Blue Byline

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Spokane father took a big risk and got lucky

Post by Brian O'Neill on June 20, 2013 at 3:30 pm with 3 Comments »
June 21, 2013 4:51 pm

Question: If someone were sexually preying on your child, what would you do?

A Spokane father faced that question recently, and his answer raised a slew of new questions about vigilante justice. An AP article (TNT 6/19) described the disturbing sexual predation of the man’s 15-year-old daughter and the family’s ruse to lure her abuser and detain him until the police arrived.

After checking up on their daughter’s Facebook account – an eminently justifiable privacy invasion – the girl’s parents realized that their daughter had become sexually involved with a 30-year-old man. One can imagine the swirling, perhaps even homicidal, thoughts, that went through their minds before the parents cooked up a scheme to trap their daughter’s alleged rapist.

Setting aside their decision for a moment, who could blame any parent for wanting justice for their child? And for the record, it worked: The father and his friends detained the bad guy, a 30-year-old Federal Way man, and the police arrested him.

Also for the record, it could have gone horribly wrong.

Before reviewing this scheme in hindsight, it is important to recognize the obvious. When it comes to protecting one’s children, the question is not, What will you do?;  rather, it is, What won’t you do?

In other words, if you touch someone’s child then you should know that all bets are off.

Still, the parents’ decision to go it alone is troubling. If there was an attempt to contact the police prior to detaining the alleged rapist, the brief article made no mention of it. Clearly, the best option would have been to consult with police before dialing 911 to say, “Hey, we’re sitting my the guy who raped my daughter – wanna come get him?

For allegedly initiating a sexual relationship and attempting to elope with a 15-year-old girl, the suspect could face charges of a Rape of a child 3rd degree (a Class C felony) and even Kidnapping (less likely). These are serious crimes. The challenge is to provide evidence that corresponds to the elements of each crime, a much more complex task than civilians might think.

Investigating serious crimes is, after all, a serious business. Undercover operations such as the Spokane family’s ruse have further complications as well, including legal issues such as entrapment and civil liability, and safety issues involving risk to those involved and innocent bystanders. These risks are magnified tenfold where amateurs are concerned.

Consider just a few scenarios where this ruse could have gone sideways:

  • The target sends an unwitting proxy in his stead and the captors unlawfully detain that person
  • The target resists the detention and an untrained captor harms or even kills the subject inadvertently
  • The target pulls out a knife or firearm and, in the ensuing gunfire, people uninvolved are harmed or killed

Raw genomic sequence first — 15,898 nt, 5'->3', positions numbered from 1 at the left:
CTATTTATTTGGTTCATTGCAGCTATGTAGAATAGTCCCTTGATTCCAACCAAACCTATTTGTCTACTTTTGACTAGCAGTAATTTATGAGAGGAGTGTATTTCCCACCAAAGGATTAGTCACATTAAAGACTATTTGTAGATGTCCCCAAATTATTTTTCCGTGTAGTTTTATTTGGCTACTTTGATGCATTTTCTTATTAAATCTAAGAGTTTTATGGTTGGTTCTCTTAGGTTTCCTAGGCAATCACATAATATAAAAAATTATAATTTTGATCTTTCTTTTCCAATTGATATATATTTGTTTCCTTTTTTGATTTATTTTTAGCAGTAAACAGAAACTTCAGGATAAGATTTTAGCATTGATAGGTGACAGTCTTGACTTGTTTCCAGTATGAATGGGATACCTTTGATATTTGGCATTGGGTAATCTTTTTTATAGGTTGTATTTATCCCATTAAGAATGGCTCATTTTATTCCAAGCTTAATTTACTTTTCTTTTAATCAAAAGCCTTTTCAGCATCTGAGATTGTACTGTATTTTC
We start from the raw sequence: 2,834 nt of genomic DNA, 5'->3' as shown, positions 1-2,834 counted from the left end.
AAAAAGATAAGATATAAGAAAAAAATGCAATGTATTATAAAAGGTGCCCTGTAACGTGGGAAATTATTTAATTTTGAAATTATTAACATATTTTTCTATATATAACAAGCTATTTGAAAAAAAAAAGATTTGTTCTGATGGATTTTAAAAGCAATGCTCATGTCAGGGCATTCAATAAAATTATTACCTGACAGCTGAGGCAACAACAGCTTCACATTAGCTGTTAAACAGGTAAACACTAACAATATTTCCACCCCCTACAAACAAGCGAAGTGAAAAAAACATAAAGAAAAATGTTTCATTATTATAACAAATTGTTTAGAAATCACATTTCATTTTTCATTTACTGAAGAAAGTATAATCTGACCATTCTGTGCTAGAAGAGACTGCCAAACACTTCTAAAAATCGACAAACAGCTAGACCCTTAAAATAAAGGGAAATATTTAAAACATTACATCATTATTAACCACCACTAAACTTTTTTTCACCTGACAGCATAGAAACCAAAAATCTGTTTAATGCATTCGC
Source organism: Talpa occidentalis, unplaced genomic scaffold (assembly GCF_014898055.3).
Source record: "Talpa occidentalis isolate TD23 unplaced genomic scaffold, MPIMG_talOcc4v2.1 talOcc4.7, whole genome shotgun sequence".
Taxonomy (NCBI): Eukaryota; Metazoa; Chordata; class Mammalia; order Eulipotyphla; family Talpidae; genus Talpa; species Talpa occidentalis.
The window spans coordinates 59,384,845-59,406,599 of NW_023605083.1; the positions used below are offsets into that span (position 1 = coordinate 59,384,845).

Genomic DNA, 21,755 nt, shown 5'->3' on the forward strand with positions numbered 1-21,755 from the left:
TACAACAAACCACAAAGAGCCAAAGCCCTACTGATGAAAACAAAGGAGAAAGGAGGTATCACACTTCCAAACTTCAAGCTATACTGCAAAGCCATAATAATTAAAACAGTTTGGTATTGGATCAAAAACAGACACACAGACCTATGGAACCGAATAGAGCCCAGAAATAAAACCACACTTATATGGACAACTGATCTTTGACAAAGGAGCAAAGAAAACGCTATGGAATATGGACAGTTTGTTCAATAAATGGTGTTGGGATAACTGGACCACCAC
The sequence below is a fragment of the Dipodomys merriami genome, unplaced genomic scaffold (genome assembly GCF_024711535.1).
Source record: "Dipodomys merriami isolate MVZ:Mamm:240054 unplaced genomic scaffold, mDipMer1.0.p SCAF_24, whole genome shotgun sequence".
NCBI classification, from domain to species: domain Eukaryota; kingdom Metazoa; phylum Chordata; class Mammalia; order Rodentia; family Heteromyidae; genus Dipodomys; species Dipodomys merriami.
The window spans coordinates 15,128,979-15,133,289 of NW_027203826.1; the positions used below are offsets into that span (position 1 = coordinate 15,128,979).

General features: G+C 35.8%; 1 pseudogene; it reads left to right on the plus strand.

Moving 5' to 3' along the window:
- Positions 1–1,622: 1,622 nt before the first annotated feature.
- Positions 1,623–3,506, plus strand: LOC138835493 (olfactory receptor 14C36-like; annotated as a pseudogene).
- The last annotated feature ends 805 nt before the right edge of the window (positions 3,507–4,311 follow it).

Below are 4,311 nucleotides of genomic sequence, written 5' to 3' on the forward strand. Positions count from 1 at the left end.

All of the above could jepordize the ensuing criminal proceedings and might also precipitate civil or criminal action against the Spokane father and his friends. That is far from the justice this tormented family deserved.

Speaking from experience, sting operations are rapidly evolving, fluid exercises with an unending list of unexpected variables capable of ruining the day. Even with specialized undercover training, police officers die every year carrying them out, so the involvement of untrained and emotionally involved participants is just a plain old bad idea.

In all fairness, this assessment of the Spokane incident does assume that the police were never consulted. If they had been and, for whatever reason, were unable to move forward on this investigation, well…what then?

I have written on the topic of vigilantes before. The target of those vendettas were often ex-cons who had already served their time, and often the person seeking revenge was not directly involved in the incidents.

The incident in Spokane resembles those vengeful actions in only a minor way. The Federal Way man allegedly involved with the teenaged victim had yet to be arrested, and the father’s ruse and detention seems to have been handled in a reasonable manner.

Yes, something had to be done, and at least in this case, it all ended well.

Unfortunately, that is only one scenario out of countless others, and one can not always count on luck.

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Leave a comment Comments → 3
  1. simonsjs says:

    One cannot always count on the police either. The father did what he had to do. I say if it had gone wrong and government wanted to prosecute, he would have to take it to a jury. I believe most would side with the father regardless of the outcome. It’s up to parents more than anyone to defend their children. Parents, do what you have too, everyone knows you can’t depend on the police.

  2. Brian O'Neill says:

    My experiences suggest most people DO trust the police, simonsjs.

    Either way, the article I cited did not mention whether the victim’s parents had consulted the police, so the point is moot.

  3. As a father, I applaud this fathers actions. I have no doubt he would have been prepared for a struggle during detention, and very well may have LOVED it if this pervert had assaulted him during his detention requiring the use of force or deadly force to protect himself and his family….NOT that I would ever encourage vigilante justice in our justice system that allows an Auburn police officer to kidnap and sexually assault a female, admit it, and get 80 hours of community service. It’s hard to trust the police these days….

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